The Power of a Transformed Wife, Lori Alexander, Mentoring, Titus 2
This is a book review series of The Power of a Transformed Wife by Lori Alexander. If you are just joining us, you may click on previous chapter reviews to catch up.
When my husband asked me what I have been writing about I answered, “I’m learning how to become the wife you always wanted me to be.” He rolled his eyes and went back to drying the dishes.
Chapter Two – Why I Mentor Women
Lori states that she has been mentoring women for over ten years. She has mentored women who have dealt with the following issues:
I have mentored women whose husbands were having affairs, drinking way too much, deeply addicted to pornography, lazy and not working, never home due to work, not interested in God, or were absent fathers to their children.
Do you see what I see in this list? All of these issues deal with a husband’s actions. Now, I understand that a wife may seek advice on what to do or how to handle these types of situations with her husband, but, shouldn’t it be the husband who is mentored? If my husband is drinking way too much, that is not my fault. I would not expect someone to mentor me on how to be a better wife to help him not drink more. I would expect someone to mentor him on how to deal with his alcohol addiction.
But, no, Lori finds her life calling in Titus 2: 3-5:
The aged women likewise, that they be in behaviour as becometh holiness, not false accusers, not given to much wine, teachers of good things; that they may teach the young women to be sober, to love their husbands, to love their children, to be discreet, chaste, keepers at home, good, obedient to their own husbands, that the word of God be not blasphemed. (KJV)
Lori offers a “state of women” today indicating that the majority of women have never been taught the principles of Titus 2: 3-5. They grew up with parents that portrayed poor marriages or were divorced. (Wait a minute! Lori stated in Chapter One that her parents did not have a happy marriage and she and Ken started off in a bad marriage. How are they any different than women today?)
She says women are encouraged to go to college, take out loans, and get a career. Then, they’re encouraged to live life before being tied down to a husband and children. When they have all the children they care to have, they’re encouraged to have surgery to not have any more so they can afford a fancy kitchen.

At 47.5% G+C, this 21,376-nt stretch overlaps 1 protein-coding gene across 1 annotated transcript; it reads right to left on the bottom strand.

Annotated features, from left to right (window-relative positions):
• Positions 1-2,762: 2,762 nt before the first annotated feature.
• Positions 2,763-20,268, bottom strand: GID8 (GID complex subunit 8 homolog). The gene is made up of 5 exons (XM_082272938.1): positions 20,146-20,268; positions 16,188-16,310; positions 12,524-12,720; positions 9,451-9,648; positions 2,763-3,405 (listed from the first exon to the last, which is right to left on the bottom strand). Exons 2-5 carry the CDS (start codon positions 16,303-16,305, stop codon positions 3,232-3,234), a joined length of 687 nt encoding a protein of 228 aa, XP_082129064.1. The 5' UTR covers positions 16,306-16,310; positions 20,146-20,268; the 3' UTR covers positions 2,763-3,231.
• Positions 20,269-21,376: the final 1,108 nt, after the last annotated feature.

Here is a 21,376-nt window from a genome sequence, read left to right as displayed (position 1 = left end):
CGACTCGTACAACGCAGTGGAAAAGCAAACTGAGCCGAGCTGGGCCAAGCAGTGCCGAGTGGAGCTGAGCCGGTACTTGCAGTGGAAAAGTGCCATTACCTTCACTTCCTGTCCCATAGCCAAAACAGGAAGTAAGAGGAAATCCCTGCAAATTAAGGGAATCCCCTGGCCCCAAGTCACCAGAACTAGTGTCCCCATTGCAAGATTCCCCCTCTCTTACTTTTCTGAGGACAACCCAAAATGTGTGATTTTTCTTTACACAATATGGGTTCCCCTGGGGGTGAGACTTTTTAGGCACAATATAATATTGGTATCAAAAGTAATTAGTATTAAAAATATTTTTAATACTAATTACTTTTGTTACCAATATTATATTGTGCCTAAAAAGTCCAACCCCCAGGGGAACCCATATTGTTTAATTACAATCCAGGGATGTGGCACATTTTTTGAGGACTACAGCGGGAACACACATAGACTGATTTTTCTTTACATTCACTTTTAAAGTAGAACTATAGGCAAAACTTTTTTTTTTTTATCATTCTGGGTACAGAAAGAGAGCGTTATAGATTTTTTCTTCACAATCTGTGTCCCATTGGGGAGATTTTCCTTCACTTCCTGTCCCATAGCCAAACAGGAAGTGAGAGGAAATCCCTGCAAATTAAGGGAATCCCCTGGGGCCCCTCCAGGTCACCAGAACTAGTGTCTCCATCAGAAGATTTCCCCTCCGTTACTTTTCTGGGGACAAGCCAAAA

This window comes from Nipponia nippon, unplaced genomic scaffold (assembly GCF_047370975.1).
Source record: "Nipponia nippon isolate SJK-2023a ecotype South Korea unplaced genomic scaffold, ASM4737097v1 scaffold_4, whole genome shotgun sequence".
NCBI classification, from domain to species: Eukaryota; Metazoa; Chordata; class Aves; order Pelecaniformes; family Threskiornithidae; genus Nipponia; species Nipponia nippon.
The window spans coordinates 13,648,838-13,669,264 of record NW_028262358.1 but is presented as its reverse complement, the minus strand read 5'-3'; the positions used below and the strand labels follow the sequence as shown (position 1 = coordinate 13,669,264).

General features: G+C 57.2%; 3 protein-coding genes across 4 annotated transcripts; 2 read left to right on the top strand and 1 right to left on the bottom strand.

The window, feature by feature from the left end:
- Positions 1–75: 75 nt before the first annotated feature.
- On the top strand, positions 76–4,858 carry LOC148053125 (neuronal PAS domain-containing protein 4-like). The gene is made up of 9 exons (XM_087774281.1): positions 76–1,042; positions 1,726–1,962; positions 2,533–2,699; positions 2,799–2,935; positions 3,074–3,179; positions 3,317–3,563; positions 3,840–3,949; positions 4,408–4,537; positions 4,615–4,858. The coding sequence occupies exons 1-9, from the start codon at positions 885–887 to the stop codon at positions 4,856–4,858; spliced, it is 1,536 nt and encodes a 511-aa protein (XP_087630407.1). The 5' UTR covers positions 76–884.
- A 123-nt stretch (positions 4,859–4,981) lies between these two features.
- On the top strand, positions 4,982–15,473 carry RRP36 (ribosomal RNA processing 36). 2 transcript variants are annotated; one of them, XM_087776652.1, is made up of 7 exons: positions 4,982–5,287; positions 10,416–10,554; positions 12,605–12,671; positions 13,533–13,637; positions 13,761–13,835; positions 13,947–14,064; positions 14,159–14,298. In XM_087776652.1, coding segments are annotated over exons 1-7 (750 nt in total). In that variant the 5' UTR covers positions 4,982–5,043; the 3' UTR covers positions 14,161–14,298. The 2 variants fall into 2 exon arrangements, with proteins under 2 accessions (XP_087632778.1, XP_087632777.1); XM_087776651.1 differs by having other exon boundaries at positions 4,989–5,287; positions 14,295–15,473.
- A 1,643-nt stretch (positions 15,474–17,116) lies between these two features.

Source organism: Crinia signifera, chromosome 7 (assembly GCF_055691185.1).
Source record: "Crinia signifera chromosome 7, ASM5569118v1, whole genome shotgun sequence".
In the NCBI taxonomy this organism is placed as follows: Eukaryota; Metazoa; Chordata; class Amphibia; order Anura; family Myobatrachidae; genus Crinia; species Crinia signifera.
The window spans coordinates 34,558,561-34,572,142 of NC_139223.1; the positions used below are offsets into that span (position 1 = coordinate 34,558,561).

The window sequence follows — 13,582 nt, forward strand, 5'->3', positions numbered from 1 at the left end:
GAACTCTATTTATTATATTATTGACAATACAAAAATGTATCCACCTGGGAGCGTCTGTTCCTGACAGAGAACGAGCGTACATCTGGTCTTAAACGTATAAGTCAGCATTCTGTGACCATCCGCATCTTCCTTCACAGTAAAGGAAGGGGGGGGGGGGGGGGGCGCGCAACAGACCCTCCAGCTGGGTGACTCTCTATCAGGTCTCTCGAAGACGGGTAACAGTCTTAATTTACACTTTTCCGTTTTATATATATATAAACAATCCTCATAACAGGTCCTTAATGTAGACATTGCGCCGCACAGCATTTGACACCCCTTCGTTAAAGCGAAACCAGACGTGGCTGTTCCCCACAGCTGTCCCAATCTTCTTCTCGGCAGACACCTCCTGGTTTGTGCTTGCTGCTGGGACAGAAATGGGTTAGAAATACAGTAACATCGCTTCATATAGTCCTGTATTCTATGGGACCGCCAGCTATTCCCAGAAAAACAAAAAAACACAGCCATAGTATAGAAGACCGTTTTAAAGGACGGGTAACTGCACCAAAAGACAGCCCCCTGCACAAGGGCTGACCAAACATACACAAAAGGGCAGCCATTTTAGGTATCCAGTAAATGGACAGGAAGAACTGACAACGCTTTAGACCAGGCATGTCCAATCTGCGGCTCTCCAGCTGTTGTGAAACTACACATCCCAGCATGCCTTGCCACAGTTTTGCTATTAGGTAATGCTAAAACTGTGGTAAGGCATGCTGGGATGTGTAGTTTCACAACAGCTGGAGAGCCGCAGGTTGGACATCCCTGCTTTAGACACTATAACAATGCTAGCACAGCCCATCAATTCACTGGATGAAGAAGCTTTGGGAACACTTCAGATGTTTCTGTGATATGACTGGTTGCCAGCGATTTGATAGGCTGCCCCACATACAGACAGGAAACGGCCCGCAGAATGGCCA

Ummmm, Lori, where are all of your studies on your “state of women” to support your words? No where? How convenient. This is typical Lori talk – make blanket statements about women today and show no evidence to support your argument. By the way, I’ve had all the children I care to have and I’m still waiting for that fancy kitchen.
Without using the word, Lori believes in complementary gender roles between husband and wife as well as the role of women in the church. She laments that some couples dare to share tasks in caring for the home. GASP! Not that! And, of course, feminism does not work because women will never be the same as men. Yet she argues that God loves men and women equally. Does that mean God is a feminist?
Lori’s experience is that when she counsels women to become submissive keepers of the home, they are suddenly joyful and can’t believe the lies of feminism that they fell for. Lori also states that she has personally witnessed women lead their husband to the Lord when they change their attitudes to a gentle and quiet spirit. Did Lori question the salvation of the husband like she did of her high school boyfriends?
Lori starts to close out this chapter with a quote by John MacArthur. Lori does not cite her quote, which is not a surprise. Lori is a college-educated teacher and she does not cite quotes in her book or on her blog. That really is mind-boggling to me. In essence, the quote talks about how it is best for women to accept what her husband’s salary provides in order to stay home and raise her children.
The final ending of this chapter is a quote from one of Lori’s blog posts which offers quotes by sisters, Anna Sofia and Elizabeth Botkins. She then wonders why women work outside the home and are continually exhausted when there is so much to do at home. It must be exhausting to worry about women who are exhausted.
My final take on this chapter is that I don’t find it quite as obvious as Lori does that women need mentoring in regard to their role in life. Forgive me if I say this often during this series: it is not always possible for women to stay home with their children in the United States. It certainly is not necessarily a norm for women around the world either. Also, Lori could have picked a better example than the Botkins sisters who are in their 30s, not married, and are still living at home where their expenses are paid for by their parents.
Photo courtesy of Pixabay.